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Watching our social fabric being rapidly torn apart, all through the lens of a phone


Like a real-life version of The Truman Show, we’re rapidly turning into a nation of spectators – with a macabre sense of what is acceptable viewing, writes Madonna King.

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A man is stabbed to death in broad daylight on a suburban Brisbane street this week and several onlookers reach for their phone to ensure every moment of it is captured.

In another case, only eight weeks earlier, tiny cameras snap a young Brisbane man in the throes of death, clutching his throat, as his alleged attackers flee. At last count, it had been viewed four million times.


Why, with police and paramedics already in attendance, do adults feel the need to capture and keep that brutality and heartache?

Is it the modern day equivalent of rubber-necking, where some families would go for drives to find the source of a house fire or stop by the road to watch – not help – the aftermath of a traffic accident?

That is perplexing enough – but to upload the grisly footage and share it on different social media platforms where it is watched over and over and over defies both logic and decency.

We used to worry about our children’s addictions to gaming. Video games were the scourge of a whole generation of young boys, we were told. But who needs those, when we have real life?

Online sharing of students brawling is now commonplace. But it shouldn’t be. How do we counter those images of Ipswich students viciously attacking each other being uploaded onto social media accounts? Or cameras, set up in prime position, to capture another orchestrated brawl between girls on the Sunshine Coast.

It seems we are now all living in a movie, or choosing to sit behind the camera and direct it. Whole lives are documented on social media. Embarrassing gaffes. Moments of madness. Secrets we used to hide. And if we are not starring in them, we are filming them.

Each morning, we can wake up and check the grainy videos of those caught trying to breach the trust and the locked doors of homes in our neighbourhood.

We set up dash cam, just in case. We pass cyclists who are weighed down with cameras taking images from every angle. Back to base alarms have skyrocketed in popularity, and we kit out our homes with CCTV cameras as insurance to protect those we love.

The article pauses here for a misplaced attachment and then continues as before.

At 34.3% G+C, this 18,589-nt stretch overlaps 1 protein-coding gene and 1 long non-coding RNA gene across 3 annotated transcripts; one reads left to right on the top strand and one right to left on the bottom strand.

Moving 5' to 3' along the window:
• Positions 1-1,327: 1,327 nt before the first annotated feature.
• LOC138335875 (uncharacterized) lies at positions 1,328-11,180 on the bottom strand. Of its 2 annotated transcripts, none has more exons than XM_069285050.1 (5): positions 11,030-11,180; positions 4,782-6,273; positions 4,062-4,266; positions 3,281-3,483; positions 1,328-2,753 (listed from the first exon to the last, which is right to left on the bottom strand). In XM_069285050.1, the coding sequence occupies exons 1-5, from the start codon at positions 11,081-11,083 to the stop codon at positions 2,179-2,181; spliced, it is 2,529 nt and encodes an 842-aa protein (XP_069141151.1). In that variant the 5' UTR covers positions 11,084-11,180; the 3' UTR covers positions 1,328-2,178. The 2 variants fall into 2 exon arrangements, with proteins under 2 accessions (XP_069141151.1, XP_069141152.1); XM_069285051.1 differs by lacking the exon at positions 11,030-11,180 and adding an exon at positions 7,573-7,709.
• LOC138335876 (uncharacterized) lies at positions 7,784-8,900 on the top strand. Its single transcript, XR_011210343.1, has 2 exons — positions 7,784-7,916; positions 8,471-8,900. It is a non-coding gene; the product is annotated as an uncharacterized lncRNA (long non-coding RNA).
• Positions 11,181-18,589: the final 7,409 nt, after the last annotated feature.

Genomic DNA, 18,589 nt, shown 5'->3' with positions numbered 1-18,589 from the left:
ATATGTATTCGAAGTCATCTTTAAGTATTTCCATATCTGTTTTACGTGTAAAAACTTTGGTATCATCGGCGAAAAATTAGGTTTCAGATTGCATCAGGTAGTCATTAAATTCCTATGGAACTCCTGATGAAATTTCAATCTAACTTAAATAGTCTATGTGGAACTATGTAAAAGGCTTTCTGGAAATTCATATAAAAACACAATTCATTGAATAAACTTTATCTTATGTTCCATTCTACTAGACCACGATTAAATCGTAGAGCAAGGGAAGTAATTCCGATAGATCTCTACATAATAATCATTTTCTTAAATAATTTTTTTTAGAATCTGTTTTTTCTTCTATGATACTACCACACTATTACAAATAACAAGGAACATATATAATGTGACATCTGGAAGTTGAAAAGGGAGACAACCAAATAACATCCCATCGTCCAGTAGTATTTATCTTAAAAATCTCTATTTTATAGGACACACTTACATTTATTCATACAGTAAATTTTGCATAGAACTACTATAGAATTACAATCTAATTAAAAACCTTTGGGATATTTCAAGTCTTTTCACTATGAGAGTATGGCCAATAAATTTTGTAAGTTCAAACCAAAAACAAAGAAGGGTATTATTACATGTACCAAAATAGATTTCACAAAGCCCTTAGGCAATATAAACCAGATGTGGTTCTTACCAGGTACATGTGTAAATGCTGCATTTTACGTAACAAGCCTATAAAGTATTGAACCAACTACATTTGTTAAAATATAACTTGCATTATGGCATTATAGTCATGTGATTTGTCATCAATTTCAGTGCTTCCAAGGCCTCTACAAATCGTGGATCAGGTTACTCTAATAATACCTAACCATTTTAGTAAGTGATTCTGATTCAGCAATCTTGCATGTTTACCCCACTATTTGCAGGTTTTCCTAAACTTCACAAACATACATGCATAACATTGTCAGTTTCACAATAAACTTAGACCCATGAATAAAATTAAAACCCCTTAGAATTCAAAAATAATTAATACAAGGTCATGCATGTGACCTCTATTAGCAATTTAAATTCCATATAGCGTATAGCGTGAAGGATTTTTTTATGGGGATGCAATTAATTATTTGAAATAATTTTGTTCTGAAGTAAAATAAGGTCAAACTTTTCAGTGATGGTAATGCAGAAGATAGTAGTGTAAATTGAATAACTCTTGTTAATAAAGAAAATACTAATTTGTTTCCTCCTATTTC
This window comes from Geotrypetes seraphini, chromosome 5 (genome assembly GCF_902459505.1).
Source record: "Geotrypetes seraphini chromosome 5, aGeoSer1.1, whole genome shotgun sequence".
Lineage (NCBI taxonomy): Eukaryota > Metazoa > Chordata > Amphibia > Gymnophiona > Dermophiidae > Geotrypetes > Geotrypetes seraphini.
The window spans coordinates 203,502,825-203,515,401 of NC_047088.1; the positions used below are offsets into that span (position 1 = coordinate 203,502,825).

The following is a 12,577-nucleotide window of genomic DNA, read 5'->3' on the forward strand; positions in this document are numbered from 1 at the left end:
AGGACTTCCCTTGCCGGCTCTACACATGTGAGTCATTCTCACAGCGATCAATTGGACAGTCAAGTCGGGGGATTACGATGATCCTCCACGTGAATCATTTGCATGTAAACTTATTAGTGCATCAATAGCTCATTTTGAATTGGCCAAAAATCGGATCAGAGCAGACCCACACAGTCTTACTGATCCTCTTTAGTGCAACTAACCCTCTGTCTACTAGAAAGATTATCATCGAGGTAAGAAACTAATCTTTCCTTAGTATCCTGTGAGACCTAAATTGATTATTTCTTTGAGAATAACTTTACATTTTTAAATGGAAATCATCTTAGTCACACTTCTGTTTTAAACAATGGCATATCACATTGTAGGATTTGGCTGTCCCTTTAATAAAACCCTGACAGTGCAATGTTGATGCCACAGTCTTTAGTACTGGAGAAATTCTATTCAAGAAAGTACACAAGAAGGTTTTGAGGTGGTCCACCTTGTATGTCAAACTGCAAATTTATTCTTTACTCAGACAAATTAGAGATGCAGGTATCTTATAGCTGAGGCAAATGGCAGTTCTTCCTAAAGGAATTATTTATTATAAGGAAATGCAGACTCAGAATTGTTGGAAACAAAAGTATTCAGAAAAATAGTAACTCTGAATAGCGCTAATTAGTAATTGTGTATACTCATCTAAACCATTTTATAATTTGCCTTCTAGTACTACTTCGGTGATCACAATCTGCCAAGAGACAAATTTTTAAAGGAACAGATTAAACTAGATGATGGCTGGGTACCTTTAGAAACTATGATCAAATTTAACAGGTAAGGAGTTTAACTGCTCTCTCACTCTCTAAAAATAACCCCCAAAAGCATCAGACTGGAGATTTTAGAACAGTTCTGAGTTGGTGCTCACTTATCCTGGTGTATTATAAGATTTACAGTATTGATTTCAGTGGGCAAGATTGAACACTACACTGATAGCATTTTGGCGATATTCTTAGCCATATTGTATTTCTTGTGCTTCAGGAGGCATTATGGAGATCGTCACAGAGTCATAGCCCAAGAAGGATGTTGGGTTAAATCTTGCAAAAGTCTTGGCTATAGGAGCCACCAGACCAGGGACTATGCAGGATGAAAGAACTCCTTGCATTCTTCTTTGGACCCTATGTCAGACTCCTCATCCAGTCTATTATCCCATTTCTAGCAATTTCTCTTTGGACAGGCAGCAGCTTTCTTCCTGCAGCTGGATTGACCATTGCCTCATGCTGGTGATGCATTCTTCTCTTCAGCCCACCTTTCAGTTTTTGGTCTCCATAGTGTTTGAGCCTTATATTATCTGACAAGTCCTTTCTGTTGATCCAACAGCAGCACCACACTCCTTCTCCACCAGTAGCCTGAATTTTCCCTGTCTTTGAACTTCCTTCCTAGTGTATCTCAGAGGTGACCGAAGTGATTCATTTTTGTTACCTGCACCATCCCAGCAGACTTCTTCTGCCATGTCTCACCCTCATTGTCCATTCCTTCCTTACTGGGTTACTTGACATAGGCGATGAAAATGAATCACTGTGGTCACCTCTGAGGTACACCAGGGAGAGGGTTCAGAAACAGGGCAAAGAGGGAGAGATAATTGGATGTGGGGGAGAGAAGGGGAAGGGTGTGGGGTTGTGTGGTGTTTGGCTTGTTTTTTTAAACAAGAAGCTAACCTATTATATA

But at what cost? Where did this escalate from security to morbid curiosity? When did it go from acceptable to plain unacceptable?

There are some things you simply cannot un-see. I wince at the rapid-fire punches of children in uniforms filling my screen. “Break his teeth!’’. Another blow. And another.

This should make us all feel sick: the fact that it is happening, and that its currency is in likes and views and shares.

But murder? How can anyone not be affected by the brutality of a knife carving the life out of another human being?

And what’s the impact on our children, who are now seeing this as it pops up on site after site after site?

We are not taking about video games here. This is real life. And it needs to stop.

Perhaps police might be contributing to the problem here: the constant call for the public to hand over dash cam footage and CCTV images only encourages its use.

But to what end? The diminution of trust. A focus on the bad. The risk that we are telling a generation of children to tone down their technology use, as we envelop it under the pretence that we are using it for ‘good’.

Where’s our fear about the impact of that on our teens, particularly boys, because this is real life.

Distress. Trauma. Sleeplessness. Anxiety. You cannot watch the slow death of a human being and not be affected.

So where’s the call to drop the movie chronicling our lives before its red carpet opening? Where’s the adult discussion on responsible use of phones?

It would be an appalling script where our teens are told to spend less time on their devices and less time gaming, while the adults in their lives help direct a macabre real-life movie featuring murder, mayhem and mistrust.

But that seems to be the plot developing in front of us, making life into a video game. Except it’s not.

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